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Prairie Stash

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Re: Towards a Unifying Theory of Math is Math and Behavioral Economics
« Reply #37 on: January 11, 2018, 01:41:39 PM »
you're right they track wage growth not inflation. 


i really like this topic - the more i think about it if a person cannot take the time to put emotion aside and calc something and then determine if its worth it to them i think this is a real problem and it could show its ugly head in a downturn in FIRE in a very bad way.
Wow, I was really expecting you to disagree, most people do out of instinct. You can actually apply this to the positive, I might buy a house in the city Amazon chooses for its second head office for example.  Ultimately I'm a little bit lazy ( or busy with other more interesting endeavours) I tend towards the easy route of buying ETF.

You seemed to accept it too quickly, perhaps you have some prime real estate on Vulcan?

boarder42

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Re: Towards a Unifying Theory of Math is Math and Behavioral Economics
« Reply #38 on: January 11, 2018, 01:46:04 PM »
you're right they track wage growth not inflation. 


i really like this topic - the more i think about it if a person cannot take the time to put emotion aside and calc something and then determine if its worth it to them i think this is a real problem and it could show its ugly head in a downturn in FIRE in a very bad way.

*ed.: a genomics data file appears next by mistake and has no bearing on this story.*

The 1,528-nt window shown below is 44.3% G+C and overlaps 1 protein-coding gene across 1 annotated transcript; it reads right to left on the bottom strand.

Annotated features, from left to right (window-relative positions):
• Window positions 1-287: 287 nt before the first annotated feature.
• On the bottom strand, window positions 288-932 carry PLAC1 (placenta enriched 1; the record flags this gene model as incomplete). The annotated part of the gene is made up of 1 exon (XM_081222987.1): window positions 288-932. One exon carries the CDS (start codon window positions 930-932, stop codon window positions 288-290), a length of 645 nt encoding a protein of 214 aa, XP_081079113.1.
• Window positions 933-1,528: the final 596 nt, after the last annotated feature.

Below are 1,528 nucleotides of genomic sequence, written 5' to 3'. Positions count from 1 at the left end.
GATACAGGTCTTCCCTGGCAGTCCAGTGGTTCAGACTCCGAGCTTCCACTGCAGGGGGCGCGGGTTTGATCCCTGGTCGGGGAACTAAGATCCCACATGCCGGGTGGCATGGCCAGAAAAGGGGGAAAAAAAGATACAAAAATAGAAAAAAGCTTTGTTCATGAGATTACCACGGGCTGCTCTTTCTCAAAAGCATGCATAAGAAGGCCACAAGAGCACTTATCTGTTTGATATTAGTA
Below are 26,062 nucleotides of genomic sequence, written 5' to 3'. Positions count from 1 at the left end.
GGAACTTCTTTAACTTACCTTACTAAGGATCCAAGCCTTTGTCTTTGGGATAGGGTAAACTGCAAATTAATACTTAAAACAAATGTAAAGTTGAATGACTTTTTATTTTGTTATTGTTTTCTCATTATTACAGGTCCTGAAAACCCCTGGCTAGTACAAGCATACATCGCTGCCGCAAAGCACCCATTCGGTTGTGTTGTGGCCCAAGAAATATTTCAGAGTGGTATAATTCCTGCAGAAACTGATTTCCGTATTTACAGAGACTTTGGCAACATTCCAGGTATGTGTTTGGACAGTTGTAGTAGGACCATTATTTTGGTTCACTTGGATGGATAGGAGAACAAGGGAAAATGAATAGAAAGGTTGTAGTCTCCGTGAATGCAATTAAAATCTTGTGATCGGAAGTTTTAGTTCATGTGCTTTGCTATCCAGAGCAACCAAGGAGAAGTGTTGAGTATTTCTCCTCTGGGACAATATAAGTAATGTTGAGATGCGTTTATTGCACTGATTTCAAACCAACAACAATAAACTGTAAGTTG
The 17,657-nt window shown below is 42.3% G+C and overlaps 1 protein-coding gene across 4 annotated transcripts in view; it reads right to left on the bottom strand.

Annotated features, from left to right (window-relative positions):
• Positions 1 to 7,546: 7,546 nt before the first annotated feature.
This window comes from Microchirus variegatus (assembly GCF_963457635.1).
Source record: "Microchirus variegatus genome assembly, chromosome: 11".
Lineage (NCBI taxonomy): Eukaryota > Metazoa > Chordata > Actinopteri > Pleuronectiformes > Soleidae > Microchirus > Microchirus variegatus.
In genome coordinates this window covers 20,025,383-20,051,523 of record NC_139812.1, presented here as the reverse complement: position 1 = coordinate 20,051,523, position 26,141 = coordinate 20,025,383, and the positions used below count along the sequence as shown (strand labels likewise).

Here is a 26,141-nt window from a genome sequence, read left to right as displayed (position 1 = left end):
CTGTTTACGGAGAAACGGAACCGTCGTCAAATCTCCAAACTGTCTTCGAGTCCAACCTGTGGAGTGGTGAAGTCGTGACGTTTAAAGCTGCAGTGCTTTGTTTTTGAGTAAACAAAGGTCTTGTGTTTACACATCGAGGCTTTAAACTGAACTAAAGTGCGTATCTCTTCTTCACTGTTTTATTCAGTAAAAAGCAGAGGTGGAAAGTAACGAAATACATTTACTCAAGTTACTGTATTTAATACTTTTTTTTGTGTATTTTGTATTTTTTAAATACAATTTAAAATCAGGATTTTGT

Wow, I was really expecting you to disagree, most people do out of instinct. You can actually apply this to the positive, I might buy a house in the city Amazon chooses for its second head office for example.  Ultimately I'm a little bit lazy ( or busy with other more interesting endeavours) I tend towards the easy route of buying ETF.

You seemed to accept it too quickly, perhaps you have some prime real estate on Vulcan?

its been discussed at length here before its easy/common to say inflation but wage growth is really what drives it and i've seen the data.  i'm currently making a killing on my lake front mcmansion easily sitting over 100% ROI on what we've got "invested" in it.
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Stachless

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Re: Towards a Unifying Theory of Math is Math and Behavioral Economics
« Reply #39 on: January 11, 2018, 10:01:27 PM »
I do believe Pete (the dude who's blog we are all on right now) paid his mortgage off early.  Maybe even twice.